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IF I mistake not, I have now fully established the truth of my three propositions.
First, That there is now extant a book intitled the New Testament.
Secondly, That from this book may be extracted a system of religion intirely new; both in its object, and its doctrines, not only superior to, but totally unlike every thing, which had ever before entered into the mind of man.
Thirdly, That from this book may likewise be collected a system 98of ethics, in which every moral precept founded on reason is carried to a higher degree of purity and perfection, than in any other of the wisest philosophers of preceding ages; every moral precept founded on false principles totally omitted, and many new precepts added, peculiarly corresponding with the new object of this religion.
Every one of these propositions, I am persuaded, is incontrovertibly true; and if true, this short, but certain conclusion must inevitably follow; That such a system of religion and morality could not possibly have been the work of any man, or set of men, much 99less of those obscure, ignorant, and illiterate persons who actually did discover, and publish it to the world; and that therefore it must have been effected by the supernatural interposition of divine power and wisdom; that is, that it must derive its origin from God.
This argument seems to me little short of demonstration, and is indeed founded on the very same reasoning, by which the material world is proved to be the work of his invisible hand. We view with admiration the heavens and the earth, and all therein contained; we contemplate with amazement the minute bodies of animals too 100small for perception, and the immense planetary orbs too vast for imagination: We are certain that these cannot be the works of man; and therefore we conclude with reason, that they must be the productions of an omnipotent Creator. In the same manner we see here a scheme of religion and morality unlike and superior to all ideas of the human mind, equally impossible to have been discovered by the knowledge, as invented by the artifice of man; and therefore by the same mode of reasoning, and with the same justice, we conclude, that it must derive its origin from the same omnipotent and omnifcient Being.101
Nor was the propagation of this religion less extraordinary than the religion itself, or less above the reach of all human power, than the discovery of it was above that of all human understanding. It is well known, that in the course of a very few years it was spread over all the principal parts of Asia and of Europe, and this by the ministry only of an inconsiderable number of the most inconsiderable persons; that at this time Paganism was in the highest repute, believed universally by the vulgar, and patronised by the great; that the wisest men of the wisest nations assisted at its sacrifices, and consulted its oracles on the most 102important occasions: Whether these were the tricks of the priests or of the devil, is of no consequence, as they were both equally unlikely to be converted, or overcome; the fact is certain, that on the preaching of a few fishermen, their altars were deserted, and their deities were dumb. This miracle they undoubtedly performed, whatever we may think of the rest: and this is surely sufficient to prove the authority of their commission; and to convince us, that neither their undertaking nor the execution of it could possibly be their own.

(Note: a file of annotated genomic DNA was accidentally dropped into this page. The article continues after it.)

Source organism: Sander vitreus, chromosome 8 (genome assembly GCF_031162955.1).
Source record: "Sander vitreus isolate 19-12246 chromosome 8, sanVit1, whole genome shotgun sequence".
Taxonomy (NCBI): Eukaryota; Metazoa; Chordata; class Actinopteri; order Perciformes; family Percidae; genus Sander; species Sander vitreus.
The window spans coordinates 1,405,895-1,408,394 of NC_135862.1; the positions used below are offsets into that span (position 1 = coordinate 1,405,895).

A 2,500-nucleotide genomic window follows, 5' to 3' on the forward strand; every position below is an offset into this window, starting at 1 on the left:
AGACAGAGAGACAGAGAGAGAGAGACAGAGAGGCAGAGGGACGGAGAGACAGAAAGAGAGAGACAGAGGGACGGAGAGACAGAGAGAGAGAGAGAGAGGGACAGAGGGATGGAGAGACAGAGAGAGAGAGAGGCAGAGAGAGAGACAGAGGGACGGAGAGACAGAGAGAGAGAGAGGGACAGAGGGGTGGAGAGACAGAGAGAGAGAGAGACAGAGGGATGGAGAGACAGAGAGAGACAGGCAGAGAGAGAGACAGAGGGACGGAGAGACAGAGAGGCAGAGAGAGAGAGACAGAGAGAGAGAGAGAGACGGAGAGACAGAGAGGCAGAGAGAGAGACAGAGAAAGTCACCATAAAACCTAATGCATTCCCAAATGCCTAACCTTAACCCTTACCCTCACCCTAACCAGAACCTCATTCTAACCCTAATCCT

How much this divine institution has been corrupted, or how 103soon these corruptions began, how far it has been discoloured by the false notions of illiterate ages, or blended with fictions by pious frauds, or how early these notions and fictions were introduced, no learning or sagacity, is now able precisely to ascertain; but surely no man, who seriously considers the excellence and novelty of its doctrines, the manner in which it was at first propagated through the world, the persons who achieved that wonderful work, and the originality of those writings in which it is still recorded, can possibly believe that it could ever have been the production of imposture, or chance; or that from 104an imposture the most wicked and blasphemous, (for if an imposture, such it is,) all the religion and virtue now existing on earth can derive their source.